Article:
The Wagons Roll At Night

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3 thoughts on “The Wagons Roll At Night

  1. 8 of 8 people found the following review helpful
    3.0 out of 5 stars
    Bogie Under The Big Top, November 22, 2004
    By 
    Simon Davis (Melbourne, Australia) –

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    “The Wagons Roll at Night”, would never be included in any retrospectives of the classic body of work by Hollywood legend Humphrey Bogart and indeed it couldn’t help but pale into insignificance compared to the two classics Bogie made both before and after this effort, namely “High Sierra”, and the unforgettable “The Maltese Falcon”. Viewed on its own merits however minor they might be, it makes for pleasing entertainment that really is a good illustration of the studio product that made up the major part of a output each year of the major movie studios such as Warner Brothers. An almost complete remake of Warner’s 1937 effort “Kid Galahad”, which also featured Bogart, this time around the locale has been changed from a boxing ring to a circus. “The Wagons Roll at Night”,referring to the constant moving of the circus generally during the night, however lacks many of the credentials of that earlier effort. Although Hal B. Wallis was the producer, this time around director Michael Curtiz is replaced by studio everyman Ray Enright and Bette Davis is missing as the leading lady to be replaced here by Sylvia Sidney an admittedly interesting actress who enjoyed stardom at Paramount in the early 1930′s but who by 1941 was definately moving into supporting roles. The locale however is not without interest and the wild animals of a circus make for some quite exciting scenes that are integral to the developments in the plot. Bogie as was always his way makes the most of a mildly interesting story that definately shows up the seedy side of carnival life behind all the glitter of the Big Top.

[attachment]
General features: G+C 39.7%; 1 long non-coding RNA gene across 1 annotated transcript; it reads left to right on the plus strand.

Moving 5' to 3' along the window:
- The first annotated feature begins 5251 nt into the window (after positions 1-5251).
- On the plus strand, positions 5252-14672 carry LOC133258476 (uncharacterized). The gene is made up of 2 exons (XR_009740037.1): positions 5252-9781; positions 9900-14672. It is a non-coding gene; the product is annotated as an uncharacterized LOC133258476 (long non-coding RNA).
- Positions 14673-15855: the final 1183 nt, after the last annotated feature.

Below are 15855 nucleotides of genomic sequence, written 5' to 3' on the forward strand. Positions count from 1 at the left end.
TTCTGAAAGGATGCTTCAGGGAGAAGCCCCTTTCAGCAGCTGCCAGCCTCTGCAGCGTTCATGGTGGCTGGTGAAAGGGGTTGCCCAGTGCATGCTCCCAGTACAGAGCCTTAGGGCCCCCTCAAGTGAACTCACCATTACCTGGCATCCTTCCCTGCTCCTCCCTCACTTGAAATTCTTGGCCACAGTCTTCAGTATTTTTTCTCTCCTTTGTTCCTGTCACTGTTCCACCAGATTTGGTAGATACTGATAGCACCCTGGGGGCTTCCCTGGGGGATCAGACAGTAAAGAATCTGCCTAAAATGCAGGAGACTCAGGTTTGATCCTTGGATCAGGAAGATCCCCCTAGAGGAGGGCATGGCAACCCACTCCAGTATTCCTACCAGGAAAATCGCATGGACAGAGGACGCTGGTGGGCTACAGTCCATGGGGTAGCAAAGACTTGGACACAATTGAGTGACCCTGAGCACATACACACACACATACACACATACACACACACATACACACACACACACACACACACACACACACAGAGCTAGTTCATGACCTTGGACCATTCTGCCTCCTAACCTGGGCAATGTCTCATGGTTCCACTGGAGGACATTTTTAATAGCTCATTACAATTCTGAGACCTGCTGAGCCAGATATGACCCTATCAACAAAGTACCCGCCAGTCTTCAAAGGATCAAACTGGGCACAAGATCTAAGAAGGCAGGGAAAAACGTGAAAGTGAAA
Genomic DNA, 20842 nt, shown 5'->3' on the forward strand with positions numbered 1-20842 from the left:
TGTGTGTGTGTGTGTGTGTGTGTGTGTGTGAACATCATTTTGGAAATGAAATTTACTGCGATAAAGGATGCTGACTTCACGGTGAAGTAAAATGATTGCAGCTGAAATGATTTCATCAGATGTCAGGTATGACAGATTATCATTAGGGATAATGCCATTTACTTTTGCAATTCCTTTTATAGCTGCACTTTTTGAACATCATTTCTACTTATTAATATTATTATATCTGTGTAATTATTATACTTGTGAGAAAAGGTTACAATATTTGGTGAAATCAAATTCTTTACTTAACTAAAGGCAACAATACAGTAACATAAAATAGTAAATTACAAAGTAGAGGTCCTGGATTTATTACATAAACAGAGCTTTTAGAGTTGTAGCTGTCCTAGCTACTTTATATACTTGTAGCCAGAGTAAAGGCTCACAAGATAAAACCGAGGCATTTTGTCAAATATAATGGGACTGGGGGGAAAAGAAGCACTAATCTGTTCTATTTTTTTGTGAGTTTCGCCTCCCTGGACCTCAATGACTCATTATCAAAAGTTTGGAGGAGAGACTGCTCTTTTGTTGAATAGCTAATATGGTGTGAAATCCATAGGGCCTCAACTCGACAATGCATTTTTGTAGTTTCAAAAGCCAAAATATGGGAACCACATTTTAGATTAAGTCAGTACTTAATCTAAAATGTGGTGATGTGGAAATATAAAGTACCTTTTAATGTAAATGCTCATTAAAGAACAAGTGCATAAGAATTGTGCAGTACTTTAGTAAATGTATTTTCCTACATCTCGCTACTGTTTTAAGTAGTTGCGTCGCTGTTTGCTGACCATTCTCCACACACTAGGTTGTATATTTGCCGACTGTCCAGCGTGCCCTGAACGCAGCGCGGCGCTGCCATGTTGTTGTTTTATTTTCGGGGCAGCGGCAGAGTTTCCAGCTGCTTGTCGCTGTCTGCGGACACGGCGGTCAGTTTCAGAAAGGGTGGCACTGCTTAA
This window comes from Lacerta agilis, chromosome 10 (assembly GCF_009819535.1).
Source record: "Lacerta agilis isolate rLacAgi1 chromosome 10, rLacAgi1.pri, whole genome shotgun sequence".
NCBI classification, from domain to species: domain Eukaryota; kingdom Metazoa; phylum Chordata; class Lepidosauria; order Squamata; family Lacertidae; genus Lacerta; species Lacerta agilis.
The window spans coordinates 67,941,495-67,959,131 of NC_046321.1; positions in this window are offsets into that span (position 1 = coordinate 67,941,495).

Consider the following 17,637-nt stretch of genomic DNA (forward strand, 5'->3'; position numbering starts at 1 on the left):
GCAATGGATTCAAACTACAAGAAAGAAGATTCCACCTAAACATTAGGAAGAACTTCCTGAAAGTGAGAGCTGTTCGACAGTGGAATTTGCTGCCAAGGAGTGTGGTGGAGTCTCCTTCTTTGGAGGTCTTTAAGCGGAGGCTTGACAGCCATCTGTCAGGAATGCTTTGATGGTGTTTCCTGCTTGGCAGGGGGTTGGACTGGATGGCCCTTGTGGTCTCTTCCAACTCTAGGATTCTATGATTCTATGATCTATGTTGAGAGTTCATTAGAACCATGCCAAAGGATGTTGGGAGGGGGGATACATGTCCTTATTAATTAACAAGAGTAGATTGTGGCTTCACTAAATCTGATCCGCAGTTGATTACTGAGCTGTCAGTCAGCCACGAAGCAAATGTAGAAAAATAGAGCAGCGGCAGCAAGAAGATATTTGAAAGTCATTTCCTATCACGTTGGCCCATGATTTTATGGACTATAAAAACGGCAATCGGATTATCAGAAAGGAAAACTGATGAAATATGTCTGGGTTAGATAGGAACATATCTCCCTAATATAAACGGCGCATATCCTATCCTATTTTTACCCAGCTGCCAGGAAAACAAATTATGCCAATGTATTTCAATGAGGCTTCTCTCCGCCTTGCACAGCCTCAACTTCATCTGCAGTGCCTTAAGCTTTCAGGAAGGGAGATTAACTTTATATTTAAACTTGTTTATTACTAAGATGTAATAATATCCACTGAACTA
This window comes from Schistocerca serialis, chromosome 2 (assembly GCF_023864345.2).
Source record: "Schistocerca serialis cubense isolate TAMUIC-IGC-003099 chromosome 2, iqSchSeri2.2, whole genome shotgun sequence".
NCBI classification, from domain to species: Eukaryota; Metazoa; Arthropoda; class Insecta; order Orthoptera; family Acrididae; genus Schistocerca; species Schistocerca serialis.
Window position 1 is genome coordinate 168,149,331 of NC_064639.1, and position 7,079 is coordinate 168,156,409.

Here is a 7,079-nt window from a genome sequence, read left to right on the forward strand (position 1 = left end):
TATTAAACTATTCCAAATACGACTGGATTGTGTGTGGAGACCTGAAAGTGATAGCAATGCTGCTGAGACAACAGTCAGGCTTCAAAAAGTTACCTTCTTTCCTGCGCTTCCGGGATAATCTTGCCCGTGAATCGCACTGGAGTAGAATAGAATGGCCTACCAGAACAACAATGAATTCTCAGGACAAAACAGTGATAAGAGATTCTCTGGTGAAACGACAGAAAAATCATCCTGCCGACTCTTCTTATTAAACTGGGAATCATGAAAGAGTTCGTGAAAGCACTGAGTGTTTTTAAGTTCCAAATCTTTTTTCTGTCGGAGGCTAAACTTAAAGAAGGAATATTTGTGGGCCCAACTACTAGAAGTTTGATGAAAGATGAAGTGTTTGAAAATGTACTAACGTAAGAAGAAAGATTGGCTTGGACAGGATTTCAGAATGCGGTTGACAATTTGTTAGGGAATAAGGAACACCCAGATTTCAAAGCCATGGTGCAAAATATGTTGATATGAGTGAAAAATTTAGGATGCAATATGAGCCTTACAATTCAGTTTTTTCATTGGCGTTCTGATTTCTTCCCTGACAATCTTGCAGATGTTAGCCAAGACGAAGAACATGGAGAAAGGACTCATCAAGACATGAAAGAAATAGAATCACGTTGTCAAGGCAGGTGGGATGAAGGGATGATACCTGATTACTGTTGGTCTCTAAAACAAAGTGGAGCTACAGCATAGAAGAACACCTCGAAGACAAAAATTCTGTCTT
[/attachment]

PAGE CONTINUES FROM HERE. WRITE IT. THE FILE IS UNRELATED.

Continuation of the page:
Humphrey Bogart plays Nick Coster a tired Circus Owner with no illusions about the Carnival life and the people who inhabit it. Despite it being his livelihood Nick has nothing but comtempt for workers in the circus who he refers to as “mugs and assorted riffraff”. Even his unselfish lady friend Flo Lorraine (Sylvia Sidney),who tells fortunes at the Circus and is in actual fact devoted to him receives flak from him and is labelled as “vermin” on occasion. Nick views the circus as a way of making money and treats all his employees in the same harsh manner. Nick supports his kid sister Mary (Joan Leslie), paying for her education at a convent school and he has a strict rule about keeping his family totally seperate from his life in the circus which includes even Flo. At one stop on the ever moving journey by the Circus one of the lions escapes and is cornered by an inexperienced store clerk Matt Varney (Eddie Albert), in his drug store. Seeing how this amateur handled the beast Nick offers him a job working with the lions in the Circus under the direction of constantly drunken lion tamer Hoffman the Great (Sig Ruman). Learning all he can Matt begins to attract attention at the circus and he and Flo become good friends with the lonely Flo developing an attraction to the warm young man who is such a contrast to Nick’s fiery temper and cold manner. After Hoffman is found drunk before one too many performances Nick in a rage fires him and puts Matt into his role despite his inexperience. Despite nerves Matt is a success with the lion act and soon starts to become a great drawcard for the circus. While Nick is away setting up some new performance dates Hoffman comes back to the Circus to seek revenge on Matt for taking his job and in the fight that devolps Hoffman is killed and Matt is seriously injured by one of the caged Lions. Desperate to not get the police involved Flo along with Circus employee Doc (Cliff Clark), take Matt to Nick’s farm where Matt meets Nick’s sister Mary and an attraction develops straight away. Nick is enraged to learn that Flo has taken Matt to the farm and goes up immediately to bring him back. Love however has blossomed between Matt and Mary but still Nick is determined to keep them apart. During a short break that the Circus has before the next show Matt travels back to the farm to see Mary and this ignites in Nick a murderous intention of now getting rid of Matt by whatever means. Flo by this stage has had enough of Nick’s ways and leaves him just as he is making plans to have Matt perform with a Lion who has just killed a circus worker and who is now uncontrollable having smelt human blood. Despite everyone’s opposition to Matt working with this lion Nick goes ahead with the performance and to make sure a terrible accident occurs he empties the bullets out of the gun that Matt was supposed to be carrying for safety in the cage. Alerted to his murderous intent Flo collects Mary from the farm and both women rush back to the Circus just as the performance is getting under way. Matt realises right from the start the lion in uncontrollable and quickly discovers the gun is unloaded. Mary pleads with Nick to do something and suddenly realising he is destroying his sister’s life as well he tries to scare the lion away from Matt. It however attacks him and Nick is fatally wounded by the animal and…